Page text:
“We’re using some people differently and tapping into volunteers a little differently, but if it’s a priority for you, there are ways of accommodating their schedules,” he said.

At Elkhart, full-time interventionists work with students in kindergarten through third grade who need extra help learning to read.

But the school doesn’t have the budget to hire the same professionals to work with older students. The three student paraprofessionals are helping bridge that gap, learning from the interventionists so they can work with fourth and fifth grade students.

Recently, the three started getting groups of students that they pull out during class to give them extra work on reading skills.

One exercise they worked on with fourth grade students recently was helping them identify if words had an “oi” or “oy” spelling based on their sounds. Students sounded out their syllables and used flashcards to group similar words.

Districts across the country have looked at similar approaches to help attract and prepare teachers for their own schools. In Denver, bond money voters approved last year is helping pay to expand a program this year where paraprofessionals can apply for a one-year program to become teachers while they continue working.

In the partnership at Elkhart, students paraprofessionals take longer than that, but in their first and second year are already learning how to write lessons during their afternoon classes and then working with teachers at the school to deliver the lessons and then reflect on how well they worked. Students say the model helps them feel supported.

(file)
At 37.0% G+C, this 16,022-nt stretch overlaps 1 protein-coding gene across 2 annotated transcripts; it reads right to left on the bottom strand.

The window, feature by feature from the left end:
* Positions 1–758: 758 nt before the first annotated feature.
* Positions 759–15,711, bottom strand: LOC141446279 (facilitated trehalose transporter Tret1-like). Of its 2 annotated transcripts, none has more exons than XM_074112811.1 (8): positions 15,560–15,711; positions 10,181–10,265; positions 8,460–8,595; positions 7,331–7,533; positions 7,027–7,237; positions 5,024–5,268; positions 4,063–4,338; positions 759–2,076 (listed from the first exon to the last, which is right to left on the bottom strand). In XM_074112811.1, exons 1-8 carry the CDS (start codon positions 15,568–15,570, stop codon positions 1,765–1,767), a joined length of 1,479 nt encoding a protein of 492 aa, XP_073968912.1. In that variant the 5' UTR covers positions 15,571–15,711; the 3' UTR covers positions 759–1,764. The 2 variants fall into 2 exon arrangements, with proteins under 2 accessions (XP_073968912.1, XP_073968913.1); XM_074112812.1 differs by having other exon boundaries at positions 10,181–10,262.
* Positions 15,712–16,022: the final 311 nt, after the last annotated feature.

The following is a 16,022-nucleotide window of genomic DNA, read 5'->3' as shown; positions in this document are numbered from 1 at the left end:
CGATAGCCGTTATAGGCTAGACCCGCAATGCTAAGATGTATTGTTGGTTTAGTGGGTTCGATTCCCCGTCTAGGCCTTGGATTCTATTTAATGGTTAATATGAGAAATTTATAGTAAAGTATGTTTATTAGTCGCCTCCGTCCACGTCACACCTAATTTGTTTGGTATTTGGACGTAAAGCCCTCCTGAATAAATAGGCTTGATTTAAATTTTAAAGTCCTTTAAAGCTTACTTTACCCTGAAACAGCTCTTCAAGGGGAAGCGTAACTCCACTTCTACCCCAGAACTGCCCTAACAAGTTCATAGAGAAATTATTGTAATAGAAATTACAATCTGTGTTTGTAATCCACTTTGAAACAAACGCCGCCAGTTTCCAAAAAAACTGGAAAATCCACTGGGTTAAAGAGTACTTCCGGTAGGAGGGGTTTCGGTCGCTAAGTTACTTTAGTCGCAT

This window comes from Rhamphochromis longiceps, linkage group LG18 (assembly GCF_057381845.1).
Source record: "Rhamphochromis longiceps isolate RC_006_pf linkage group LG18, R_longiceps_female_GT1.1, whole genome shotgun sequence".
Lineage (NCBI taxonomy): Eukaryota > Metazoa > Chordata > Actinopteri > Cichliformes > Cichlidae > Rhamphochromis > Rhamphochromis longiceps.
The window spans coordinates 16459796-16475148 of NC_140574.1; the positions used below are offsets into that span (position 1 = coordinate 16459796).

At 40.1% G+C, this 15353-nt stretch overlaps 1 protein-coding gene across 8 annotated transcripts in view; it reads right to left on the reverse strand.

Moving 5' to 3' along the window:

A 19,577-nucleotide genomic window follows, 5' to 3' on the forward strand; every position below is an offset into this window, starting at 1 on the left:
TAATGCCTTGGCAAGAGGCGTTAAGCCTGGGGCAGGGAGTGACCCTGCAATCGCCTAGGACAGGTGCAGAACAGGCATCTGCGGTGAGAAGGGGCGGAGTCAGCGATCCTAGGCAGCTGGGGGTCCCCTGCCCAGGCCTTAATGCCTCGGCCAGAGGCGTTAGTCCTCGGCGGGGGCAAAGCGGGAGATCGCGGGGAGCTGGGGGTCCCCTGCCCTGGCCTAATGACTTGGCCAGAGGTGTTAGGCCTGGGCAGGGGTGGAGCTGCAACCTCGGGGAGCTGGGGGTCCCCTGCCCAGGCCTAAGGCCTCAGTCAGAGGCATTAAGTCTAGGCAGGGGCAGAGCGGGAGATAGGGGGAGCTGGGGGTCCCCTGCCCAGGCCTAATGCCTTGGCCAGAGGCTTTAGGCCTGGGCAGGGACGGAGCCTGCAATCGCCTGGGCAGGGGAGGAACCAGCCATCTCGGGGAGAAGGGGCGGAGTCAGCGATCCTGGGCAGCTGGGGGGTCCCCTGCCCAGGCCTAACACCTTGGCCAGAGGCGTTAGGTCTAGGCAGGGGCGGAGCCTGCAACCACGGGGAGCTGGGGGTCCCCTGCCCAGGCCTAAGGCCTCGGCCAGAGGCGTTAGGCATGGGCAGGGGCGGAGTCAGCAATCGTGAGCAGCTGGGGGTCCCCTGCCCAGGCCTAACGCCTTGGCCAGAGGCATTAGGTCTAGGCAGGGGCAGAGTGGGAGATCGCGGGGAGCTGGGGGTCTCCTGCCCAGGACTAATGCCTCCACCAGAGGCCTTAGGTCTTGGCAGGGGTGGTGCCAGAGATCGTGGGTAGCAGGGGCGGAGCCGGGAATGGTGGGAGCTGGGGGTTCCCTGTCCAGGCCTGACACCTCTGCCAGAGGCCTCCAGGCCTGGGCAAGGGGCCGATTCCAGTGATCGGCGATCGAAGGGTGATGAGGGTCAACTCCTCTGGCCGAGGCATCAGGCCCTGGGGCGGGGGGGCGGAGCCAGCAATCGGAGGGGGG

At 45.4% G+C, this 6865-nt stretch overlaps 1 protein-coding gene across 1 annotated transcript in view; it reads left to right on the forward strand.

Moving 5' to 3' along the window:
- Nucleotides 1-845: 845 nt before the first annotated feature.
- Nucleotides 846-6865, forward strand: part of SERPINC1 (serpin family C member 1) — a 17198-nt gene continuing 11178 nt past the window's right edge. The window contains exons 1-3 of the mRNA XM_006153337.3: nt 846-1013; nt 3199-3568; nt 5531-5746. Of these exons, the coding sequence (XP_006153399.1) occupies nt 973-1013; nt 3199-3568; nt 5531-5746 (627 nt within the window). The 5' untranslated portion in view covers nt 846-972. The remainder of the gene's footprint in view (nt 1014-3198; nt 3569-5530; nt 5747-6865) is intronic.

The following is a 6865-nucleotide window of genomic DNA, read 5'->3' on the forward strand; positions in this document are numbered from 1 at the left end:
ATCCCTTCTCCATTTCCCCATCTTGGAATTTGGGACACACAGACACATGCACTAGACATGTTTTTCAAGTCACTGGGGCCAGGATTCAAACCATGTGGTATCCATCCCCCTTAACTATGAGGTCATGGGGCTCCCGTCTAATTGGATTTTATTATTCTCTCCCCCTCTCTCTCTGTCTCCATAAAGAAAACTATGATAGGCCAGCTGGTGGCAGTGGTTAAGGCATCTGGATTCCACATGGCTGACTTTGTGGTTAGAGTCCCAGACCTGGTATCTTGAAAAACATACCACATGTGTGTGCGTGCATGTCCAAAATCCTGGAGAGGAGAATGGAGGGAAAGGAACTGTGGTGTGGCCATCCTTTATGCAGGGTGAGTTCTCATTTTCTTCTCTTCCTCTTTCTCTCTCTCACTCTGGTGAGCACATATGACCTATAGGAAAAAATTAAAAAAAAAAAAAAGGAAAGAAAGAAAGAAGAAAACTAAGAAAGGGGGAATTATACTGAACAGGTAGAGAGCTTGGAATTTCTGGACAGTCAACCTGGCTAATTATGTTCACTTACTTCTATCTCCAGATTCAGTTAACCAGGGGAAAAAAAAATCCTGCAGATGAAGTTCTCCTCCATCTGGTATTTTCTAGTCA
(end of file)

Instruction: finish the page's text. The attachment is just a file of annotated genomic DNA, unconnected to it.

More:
“It’s really helping me to become more confident,” said Stephanie Richards, 26, the third paraprofessional. “I know I’m a lot more prepared.”

Schumacher said the model could also work in the future with students from other teaching schools or programs. It’s a small but important part, he said, toward helping larger efforts to attract and retain teachers, and also diversify the ranks.

“You’re doing something for the next generation of folks coming in,” he said.

newark notes

In Newark, a study about school changes rings true — and raises questions — for people who lived them

PHOTO: Naomi Nix
Park Elementary principal Sylvia Esteves.

A few years ago, Park Elementary School Principal Sylvia Esteves found herself fielding questions from angst-ridden parents and teachers.